reviewed on PC
Worldly improvements (cntd.)
There are several other features that have returned from earlier Elder Scroll games, or are altogether new. Horses have made a comeback from Daggerfall, as well as a fast-travel system. Security and Speech craft have been turned into fun mini-games. You can now create poisons with Alchemy, and apply them to weapons. So what's the verdict here? There have been many substantial gameplay changes - some toned down, some beefed up - and I can safely say it is an overall improvement. But with all the good changes, there are bad ones as well.
Another much-touted feature of Oblivion is the Radiant AI - Bethesda's answer to making their world come alive. Theoretically, all the AI-enabled NPCs in the game have certain goals that they will go out and fulfill on their own time. If they're hungry, they go to get food. If they want to go hunting, they pick up their bow and jaunt off into the woods. None of this is supposed to be on a fixed script - the NPCs are making decisions for themselves. They also walk up to each other and hold conversations, asking about how different things are going or chatting about local events. You're never lulled into thinking that you're watching humans interact, but it's very good for an unscripted event in a video game.
The other big addition is the Havok physics engine, which causes the interesting chaos that only a semi-realistic video game physics engine can. The game impact ranges from the very cool, like when an arrow plucks a leaping enemy from mid-air - to a little silly, like when dead creatures slowly slide downhill regardless of the friction of the surface. Despite being imperfect, it still greatly contributes to the feel of the world - the ability to knock a goblet off a table doesn't seem gripping until you do it by accident in a tense situation.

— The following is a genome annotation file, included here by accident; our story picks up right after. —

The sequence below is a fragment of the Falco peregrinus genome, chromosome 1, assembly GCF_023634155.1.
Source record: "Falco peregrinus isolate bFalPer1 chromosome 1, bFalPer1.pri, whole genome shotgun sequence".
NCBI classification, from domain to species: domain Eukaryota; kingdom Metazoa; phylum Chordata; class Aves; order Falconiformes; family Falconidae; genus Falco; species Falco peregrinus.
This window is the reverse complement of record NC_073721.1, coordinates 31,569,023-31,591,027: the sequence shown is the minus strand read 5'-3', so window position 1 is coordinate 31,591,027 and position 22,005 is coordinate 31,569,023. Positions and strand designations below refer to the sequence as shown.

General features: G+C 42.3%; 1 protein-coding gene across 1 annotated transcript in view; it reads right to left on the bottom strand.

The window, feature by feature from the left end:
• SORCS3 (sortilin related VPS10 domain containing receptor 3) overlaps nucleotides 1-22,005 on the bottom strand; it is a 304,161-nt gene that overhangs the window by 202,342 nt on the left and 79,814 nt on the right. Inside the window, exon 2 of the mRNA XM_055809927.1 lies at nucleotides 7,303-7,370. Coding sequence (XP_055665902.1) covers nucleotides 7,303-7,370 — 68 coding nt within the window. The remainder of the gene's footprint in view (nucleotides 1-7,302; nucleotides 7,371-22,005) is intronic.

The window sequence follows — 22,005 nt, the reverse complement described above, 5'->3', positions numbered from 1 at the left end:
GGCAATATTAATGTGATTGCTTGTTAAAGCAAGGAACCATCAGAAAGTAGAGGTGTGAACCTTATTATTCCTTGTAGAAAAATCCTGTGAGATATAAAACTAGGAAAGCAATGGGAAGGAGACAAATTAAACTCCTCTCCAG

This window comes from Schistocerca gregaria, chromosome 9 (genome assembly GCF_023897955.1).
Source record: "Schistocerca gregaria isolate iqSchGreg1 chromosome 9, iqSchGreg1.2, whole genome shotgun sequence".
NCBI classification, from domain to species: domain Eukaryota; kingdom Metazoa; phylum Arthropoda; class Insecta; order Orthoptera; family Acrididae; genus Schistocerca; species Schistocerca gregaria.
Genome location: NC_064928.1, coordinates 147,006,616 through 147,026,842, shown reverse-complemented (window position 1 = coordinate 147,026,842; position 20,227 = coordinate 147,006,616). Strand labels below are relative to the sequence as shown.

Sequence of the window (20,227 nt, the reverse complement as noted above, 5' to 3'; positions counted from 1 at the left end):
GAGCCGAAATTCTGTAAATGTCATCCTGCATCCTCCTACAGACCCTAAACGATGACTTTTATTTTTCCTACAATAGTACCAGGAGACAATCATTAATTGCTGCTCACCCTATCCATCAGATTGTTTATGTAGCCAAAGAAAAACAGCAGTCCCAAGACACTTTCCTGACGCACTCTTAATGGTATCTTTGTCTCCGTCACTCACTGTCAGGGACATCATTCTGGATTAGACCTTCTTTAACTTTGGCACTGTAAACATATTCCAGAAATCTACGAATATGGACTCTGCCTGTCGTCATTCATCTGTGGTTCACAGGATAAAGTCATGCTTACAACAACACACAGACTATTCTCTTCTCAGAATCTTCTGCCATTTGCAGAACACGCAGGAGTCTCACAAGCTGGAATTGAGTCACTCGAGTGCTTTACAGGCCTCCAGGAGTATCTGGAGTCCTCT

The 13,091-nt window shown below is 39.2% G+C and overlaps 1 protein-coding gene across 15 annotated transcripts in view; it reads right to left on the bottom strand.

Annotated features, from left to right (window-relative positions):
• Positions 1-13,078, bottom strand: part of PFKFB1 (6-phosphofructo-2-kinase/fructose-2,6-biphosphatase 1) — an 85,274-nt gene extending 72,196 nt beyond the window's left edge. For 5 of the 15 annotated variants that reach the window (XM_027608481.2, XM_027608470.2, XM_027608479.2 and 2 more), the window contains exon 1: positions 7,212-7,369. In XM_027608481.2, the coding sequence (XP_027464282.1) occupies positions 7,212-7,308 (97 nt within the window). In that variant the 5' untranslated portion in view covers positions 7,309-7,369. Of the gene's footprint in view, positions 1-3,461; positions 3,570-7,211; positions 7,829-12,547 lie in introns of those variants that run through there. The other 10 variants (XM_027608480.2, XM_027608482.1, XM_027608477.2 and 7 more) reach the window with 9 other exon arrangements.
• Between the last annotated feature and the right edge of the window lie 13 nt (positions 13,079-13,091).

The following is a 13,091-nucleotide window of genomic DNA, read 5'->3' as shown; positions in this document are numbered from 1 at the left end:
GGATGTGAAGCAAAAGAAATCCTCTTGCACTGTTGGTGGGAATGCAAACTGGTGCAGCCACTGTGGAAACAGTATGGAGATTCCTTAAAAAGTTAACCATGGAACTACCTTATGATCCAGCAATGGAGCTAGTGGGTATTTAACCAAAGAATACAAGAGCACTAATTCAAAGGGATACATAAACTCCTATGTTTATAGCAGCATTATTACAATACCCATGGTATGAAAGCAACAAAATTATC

Consoles: Bane of the PC Gamer
For reasons unknown, developers still think that "dumbing down" certain elements of a game is required if you want to incorporate the console audience. Sadly, Oblivion is guilty of this in several instances - the inventory / player UI being the biggest culprit. Gone is Morrowind's fully adjustable inventory, map, spell selection, and character info multi-purpose screen, and in its place is an abomination that could only have been designed to be controlled through a joypad and viewed at 480i on a TV. It's big, it's ugly, it's not adjustable, and PC players have to jump through stupid hoops to interface with it. Want to drop something? Shift-click. No drag and drop here, folks. Want to view more than one portion of your inventory at once, or more than ten items at a time? Tough, these views are locked in stone (...well, locked in packaged XML files, and enterprising folk are already at work fixing this slap in the face). When selling multiple items, it prompts you every time if you're sure that you want to sell - requiring you to move the mouse from the item you selected to sell over to the "Yes" button and clicking it. There's no setting to disable that prompt. There's no setting to warn you if you're about to steal something (selecting something by mistake on a console controller is much more difficult, one surmises), either.
During interactions with NPCs, there are no shortcut keys for dialog options - you have to click each response. The number of hot keys is limited to eight - despite nine through backslash being unused. All these little things just scream "not intended for PC users", but thankfully - thankfully - none of these wretched choices translate into actual gameplay deterrents, and look like issues that can be fixed by the ever-growing legion of mod developers (bless their hearts).
Oblivion isn't perfect; this review doesn't speak volumes about all the good qualities, but there's a reason for that - The Elder Scroll series has already established itself as one of the few consistently great RPGs for the PC. If you're a PC RPG player, chances are you've already picked this game up - if you've been waiting for reviews, to see if certain issues were fixed or addressed, I hope this review has been informative. The Elder Scrolls IV: Oblivion currently holds my pick for RPG of 2006, and Game of the Year - despite the flaws mentioned above. Why? Because The Elder Scrolls series continues to represent the ideal Western RPG, combining a vast game world with engrossing gameplay and a heroic story. I literally spent over 100 hours playing Morrowind over the years, and Oblivion is shaping up to get a second play through immediately after I finish it. It's that good.
No Pros and Cons at this time